Maybe they’re fuming because he didn’t put real regressive, pro-government, pro-executive branch, pro-corporate, 13th-century-social-policy-preferring, justices on the Supreme Court – people like John Roberts or Sam Alito, for example.

Could it be that they really wanted a president who would absolutely thrash the historic barrier between church and state, and all they got was this lousy Bush-Cheney 2004 tee-shirt instead?

Maybe they’re pissed because Bush refused to spy on Americans.  Or that he was so weak-kneed that he went and got warrants before he did it.  Or that he waited for Congressional approval to do any of this.

Or is it that he refused in principle to autograph over a thousand signing statements appended to legislation, which would have effective wiped out the role of Congress in American government?

Possibly they don’t think he was a real conservative because he refused to jump on Air Force One and fly across the country in the middle of the night in order to intervene in one family’s legal, medical and ethical nightmare over whether to unplug Terri Schiavo from life support.

Maybe, as fans of small government, they’re angry that he used FEMA so effectively to save lives and to save the city of New Orleans, before, during and after Hurricane Katrina.
Could it be that Bush was too tough on corporations, refusing to give them tax credits for exporting American jobs, or blocking any massive giveaways to them under his prescription drug bill?

Or was it that the Bush White House was just too much in favor of corporate regulation, across the board?

Certainly it must have had a lot to do with how Bush took the lead in fighting for the very survival of the planet by calling the country into battle against the peril of global warming, a total fabrication by evildoing scientists.

Are they mad that the Bush White House flinched at politicizing the institutions of government – for example, I’ll just pick one at random here, the Justice Department – in order to turn them into agents of the Republican Party?

Or are they angry that there was hardly any cronyism in the administration, so that party workers could never get government jobs – say like running the Iraq occupation, for example – because the president was too scrupulous.

Probably they’re just furious that Bush let accused terrorists and other assorted brown people run free in America, because he didn’t have the guts to defy a bunch of mamby-pamby lawyers and open up a bottomless-pit of a jail in some hell-hole somewhere, like say at Guantánamo Bay.

And I know they’re still mad that he didn’t have the stones to steal elections when push came to shove in confronting those tough, take-no-prisoners Democrats.

Are all of these failings why regressives don’t think George W. Bush was one of them as president?  Of course not.  In fact, Bush did all of these things.  In fact, he and his fellow-travelers fulfilled every single item on the regressive wet dream checklist during his presidency.

Except for two.  First, they expanded the size of the national government through reckless spending.  And, second, because they were careful not to take any popular goodies away so that voters would experience the real pain of regressive politics, they paid for it all (and the tax cuts, and the wars) by borrowing.  Future generations could pay for it.  Plus interest, of course.

Those are both important issues to the right, to be sure, but it is absolutely ludicrous to argue that those two items, stacked up against everything else he gave them listed above, remotely suggest that Bush was not a conservative.  Utter nonsense.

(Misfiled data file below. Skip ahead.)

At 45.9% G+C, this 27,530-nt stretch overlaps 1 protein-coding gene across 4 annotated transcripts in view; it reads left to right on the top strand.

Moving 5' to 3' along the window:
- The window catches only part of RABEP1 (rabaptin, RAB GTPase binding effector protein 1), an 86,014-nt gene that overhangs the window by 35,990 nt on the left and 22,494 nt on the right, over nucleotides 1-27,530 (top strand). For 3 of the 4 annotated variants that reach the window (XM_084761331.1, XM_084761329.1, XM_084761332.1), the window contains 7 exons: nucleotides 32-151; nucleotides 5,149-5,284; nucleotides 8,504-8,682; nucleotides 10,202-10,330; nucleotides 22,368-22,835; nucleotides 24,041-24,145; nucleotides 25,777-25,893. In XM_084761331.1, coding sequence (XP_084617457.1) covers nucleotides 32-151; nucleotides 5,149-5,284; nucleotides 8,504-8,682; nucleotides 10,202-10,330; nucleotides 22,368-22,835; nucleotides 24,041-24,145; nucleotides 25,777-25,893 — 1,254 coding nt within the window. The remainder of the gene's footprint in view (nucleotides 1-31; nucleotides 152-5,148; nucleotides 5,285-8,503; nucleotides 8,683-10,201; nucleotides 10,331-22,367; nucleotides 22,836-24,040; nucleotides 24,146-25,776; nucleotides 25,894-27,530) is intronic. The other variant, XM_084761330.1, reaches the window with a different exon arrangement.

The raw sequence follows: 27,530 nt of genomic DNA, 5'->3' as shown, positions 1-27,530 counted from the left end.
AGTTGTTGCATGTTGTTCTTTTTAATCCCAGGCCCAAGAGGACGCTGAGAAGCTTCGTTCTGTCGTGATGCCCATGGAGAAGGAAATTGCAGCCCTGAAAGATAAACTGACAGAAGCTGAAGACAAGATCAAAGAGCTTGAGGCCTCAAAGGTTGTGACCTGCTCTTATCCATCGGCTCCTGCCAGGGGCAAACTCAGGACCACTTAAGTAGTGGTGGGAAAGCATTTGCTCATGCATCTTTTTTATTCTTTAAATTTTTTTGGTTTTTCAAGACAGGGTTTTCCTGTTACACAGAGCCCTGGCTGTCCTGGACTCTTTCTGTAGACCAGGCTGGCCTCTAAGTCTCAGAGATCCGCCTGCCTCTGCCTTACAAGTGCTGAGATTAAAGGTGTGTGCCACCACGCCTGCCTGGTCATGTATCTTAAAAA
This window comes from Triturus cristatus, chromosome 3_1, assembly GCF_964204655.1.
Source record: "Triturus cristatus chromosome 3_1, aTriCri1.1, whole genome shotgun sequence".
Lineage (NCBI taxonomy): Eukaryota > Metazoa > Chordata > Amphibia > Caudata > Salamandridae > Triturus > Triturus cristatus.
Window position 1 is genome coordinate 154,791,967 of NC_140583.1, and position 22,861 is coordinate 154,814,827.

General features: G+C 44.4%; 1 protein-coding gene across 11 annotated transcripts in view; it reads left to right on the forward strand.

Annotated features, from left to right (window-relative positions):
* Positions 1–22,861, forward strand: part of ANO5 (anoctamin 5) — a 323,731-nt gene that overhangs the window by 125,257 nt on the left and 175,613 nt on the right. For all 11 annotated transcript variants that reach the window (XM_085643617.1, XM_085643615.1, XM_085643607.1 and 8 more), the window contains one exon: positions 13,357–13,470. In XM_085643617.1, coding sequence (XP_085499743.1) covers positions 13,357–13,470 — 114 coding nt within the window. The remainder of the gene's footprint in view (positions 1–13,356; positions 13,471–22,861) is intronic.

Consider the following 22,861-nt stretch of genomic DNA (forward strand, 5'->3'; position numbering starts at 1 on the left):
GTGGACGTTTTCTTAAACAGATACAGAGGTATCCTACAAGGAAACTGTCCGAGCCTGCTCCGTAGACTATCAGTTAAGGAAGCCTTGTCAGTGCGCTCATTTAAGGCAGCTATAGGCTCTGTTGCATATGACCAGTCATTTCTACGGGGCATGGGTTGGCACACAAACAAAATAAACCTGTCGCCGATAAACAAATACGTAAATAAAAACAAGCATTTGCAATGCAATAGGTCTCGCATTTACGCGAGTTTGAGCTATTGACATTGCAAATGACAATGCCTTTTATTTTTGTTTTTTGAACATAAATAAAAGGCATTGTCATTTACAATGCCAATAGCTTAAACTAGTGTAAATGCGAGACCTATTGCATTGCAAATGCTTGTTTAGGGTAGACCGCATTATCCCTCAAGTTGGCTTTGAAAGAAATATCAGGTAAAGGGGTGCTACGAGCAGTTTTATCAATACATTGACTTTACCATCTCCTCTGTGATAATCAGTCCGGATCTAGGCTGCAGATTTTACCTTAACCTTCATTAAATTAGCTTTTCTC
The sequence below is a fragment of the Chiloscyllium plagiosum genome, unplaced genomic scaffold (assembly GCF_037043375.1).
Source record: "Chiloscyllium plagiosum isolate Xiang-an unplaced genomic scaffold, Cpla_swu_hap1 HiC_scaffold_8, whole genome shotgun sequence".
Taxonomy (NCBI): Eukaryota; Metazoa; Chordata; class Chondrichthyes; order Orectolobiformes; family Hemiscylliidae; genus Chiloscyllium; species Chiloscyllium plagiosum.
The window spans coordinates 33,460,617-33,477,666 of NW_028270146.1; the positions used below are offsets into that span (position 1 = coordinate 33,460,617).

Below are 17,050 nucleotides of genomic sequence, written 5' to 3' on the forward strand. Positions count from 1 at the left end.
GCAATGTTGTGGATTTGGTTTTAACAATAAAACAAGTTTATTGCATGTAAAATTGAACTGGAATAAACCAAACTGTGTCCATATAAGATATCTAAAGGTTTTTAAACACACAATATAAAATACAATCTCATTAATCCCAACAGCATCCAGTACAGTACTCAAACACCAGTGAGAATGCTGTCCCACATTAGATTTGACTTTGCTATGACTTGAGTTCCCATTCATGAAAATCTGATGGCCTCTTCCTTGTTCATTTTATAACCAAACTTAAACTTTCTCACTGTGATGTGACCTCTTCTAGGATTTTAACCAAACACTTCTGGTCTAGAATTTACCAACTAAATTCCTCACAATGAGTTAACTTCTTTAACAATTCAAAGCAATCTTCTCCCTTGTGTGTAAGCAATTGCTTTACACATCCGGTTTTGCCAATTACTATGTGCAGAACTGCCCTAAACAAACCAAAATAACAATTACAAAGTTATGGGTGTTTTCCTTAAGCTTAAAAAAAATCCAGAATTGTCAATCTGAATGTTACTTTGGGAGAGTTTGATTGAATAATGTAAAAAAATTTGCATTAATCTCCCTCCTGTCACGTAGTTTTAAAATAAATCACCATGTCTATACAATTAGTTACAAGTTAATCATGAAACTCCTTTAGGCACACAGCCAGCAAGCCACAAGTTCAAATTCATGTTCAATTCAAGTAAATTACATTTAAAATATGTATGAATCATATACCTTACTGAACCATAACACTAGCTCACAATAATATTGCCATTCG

So what’s going on?

The obvious answer is that Bush was a total disaster as president who was hated by a country that couldn’t wait for the clock to run down on his nightmare.  Who wants to be associated with that?

The less obvious answer is even more telling, though.  It’s true the Bush folks were grossly incompetent, at least at the things they didn’t care so much about.  But the deeper and more profound reality is that this was far less a failure of one fool than it was the acid test for an entire ideology, which in fact failed the exam miserably.

I know how shocking it can be that regressives are hypocritical or deceitful.  Go figure, eh?  But, truthfully, this is the biggest whopper of them all.  The King Kahuna.  The Mother of all Deceits.  So big, in fact, that I’m pretty sure that they even lie to themselves about it at the same time they’re lying to us.

Because if they didn’t, here’s what they’d have to admit:  We tried their ideology.  Big-time.  And it totally sucked.

Unless, of course, you happen to like war, recession, environmental destruction, constitution shredding, prejudice, hatred, greed, deceit and failure.  Those things enjoyed rather remarkable success, actually.

Americans can be astonishingly stupid, and embarrassingly easy marks sometimes.  But, even so, they’re usually able to see that these are bad things.

If only there were national figures within the supposed opposition (that means you, Mr. Happy Face, in the White House) who were willing to label this disaster for what it was, perhaps we might have stamped out the scourge of regressivism for a generation or six by now.  But, alas, that would require a modicum of political courage.

Unfortunately, that’s just about the only thing regressives have.

Even more unfortunately, it is often enough to carry the day, even when your ideas are so unequivocally destructive.

DAVID MICHAEL GREEN is a professor of political science at Hofstra University in New York.  He is delighted to receive readers’ reactions to his articles (dmg@regressiveantidote.net), but regrets that time constraints do not always allow him to respond.  More of his work can be found at his website, www.regressiveantidote.net.

DAVID MICHAEL GREEN is a professor of political science at Hofstra University in New York.  He is delighted to receive readers’ reactions to his articles (dmg@regressiveantidote.net), but regrets that time constraints do not always allow him to respond.  More of his work can be found at his website, www.regressiveantidote.net.